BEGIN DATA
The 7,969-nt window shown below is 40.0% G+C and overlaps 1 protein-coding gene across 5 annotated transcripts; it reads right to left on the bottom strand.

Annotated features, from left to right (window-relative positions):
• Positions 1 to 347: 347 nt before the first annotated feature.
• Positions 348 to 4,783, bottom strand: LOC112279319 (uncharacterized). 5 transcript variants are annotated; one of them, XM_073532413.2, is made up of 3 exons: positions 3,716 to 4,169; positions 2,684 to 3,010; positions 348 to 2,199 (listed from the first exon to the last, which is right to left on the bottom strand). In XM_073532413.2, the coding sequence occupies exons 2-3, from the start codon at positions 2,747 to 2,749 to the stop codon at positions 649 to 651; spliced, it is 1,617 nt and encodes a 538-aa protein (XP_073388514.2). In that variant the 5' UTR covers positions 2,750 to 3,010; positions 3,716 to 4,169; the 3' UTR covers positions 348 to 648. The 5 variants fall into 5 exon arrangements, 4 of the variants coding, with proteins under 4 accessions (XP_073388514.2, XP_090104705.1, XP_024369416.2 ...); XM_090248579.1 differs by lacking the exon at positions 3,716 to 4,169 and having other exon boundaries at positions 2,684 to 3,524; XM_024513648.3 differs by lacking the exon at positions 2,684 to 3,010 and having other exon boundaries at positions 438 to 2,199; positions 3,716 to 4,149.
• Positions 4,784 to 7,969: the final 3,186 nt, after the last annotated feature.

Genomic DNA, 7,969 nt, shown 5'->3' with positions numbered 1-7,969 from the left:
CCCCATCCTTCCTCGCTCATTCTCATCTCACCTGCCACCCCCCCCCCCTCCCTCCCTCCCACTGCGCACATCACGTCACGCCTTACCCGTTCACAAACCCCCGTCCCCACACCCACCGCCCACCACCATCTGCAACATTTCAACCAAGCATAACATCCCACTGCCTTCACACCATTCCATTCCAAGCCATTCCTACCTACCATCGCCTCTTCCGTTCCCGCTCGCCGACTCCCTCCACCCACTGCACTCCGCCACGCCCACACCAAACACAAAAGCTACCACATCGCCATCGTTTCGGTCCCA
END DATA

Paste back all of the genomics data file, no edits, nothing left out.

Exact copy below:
The 7,969-nt window shown below is 40.0% G+C and overlaps 1 protein-coding gene across 5 annotated transcripts; it reads right to left on the bottom strand.

Annotated features, from left to right (window-relative positions):
• Positions 1 to 347: 347 nt before the first annotated feature.
• Positions 348 to 4,783, bottom strand: LOC112279319 (uncharacterized). 5 transcript variants are annotated; one of them, XM_073532413.2, is made up of 3 exons: positions 3,716 to 4,169; positions 2,684 to 3,010; positions 348 to 2,199 (listed from the first exon to the last, which is right to left on the bottom strand). In XM_073532413.2, the coding sequence occupies exons 2-3, from the start codon at positions 2,747 to 2,749 to the stop codon at positions 649 to 651; spliced, it is 1,617 nt and encodes a 538-aa protein (XP_073388514.2). In that variant the 5' UTR covers positions 2,750 to 3,010; positions 3,716 to 4,169; the 3' UTR covers positions 348 to 648. The 5 variants fall into 5 exon arrangements, 4 of the variants coding, with proteins under 4 accessions (XP_073388514.2, XP_090104705.1, XP_024369416.2 ...); XM_090248579.1 differs by lacking the exon at positions 3,716 to 4,169 and having other exon boundaries at positions 2,684 to 3,524; XM_024513648.3 differs by lacking the exon at positions 2,684 to 3,010 and having other exon boundaries at positions 438 to 2,199; positions 3,716 to 4,149.
• Positions 4,784 to 7,969: the final 3,186 nt, after the last annotated feature.

Genomic DNA, 7,969 nt, shown 5'->3' with positions numbered 1-7,969 from the left:
CCCCATCCTTCCTCGCTCATTCTCATCTCACCTGCCACCCCCCCCCCCTCCCTCCCTCCCACTGCGCACATCACGTCACGCCTTACCCGTTCACAAACCCCCGTCCCCACACCCACCGCCCACCACCATCTGCAACATTTCAACCAAGCATAACATCCCACTGCCTTCACACCATTCCATTCCAAGCCATTCCTACCTACCATCGCCTCTTCCGTTCCCGCTCGCCGACTCCCTCCACCCACTGCACTCCGCCACGCCCACACCAAACACAAAAGCTACCACATCGCCATCGTTTCGGTCCCA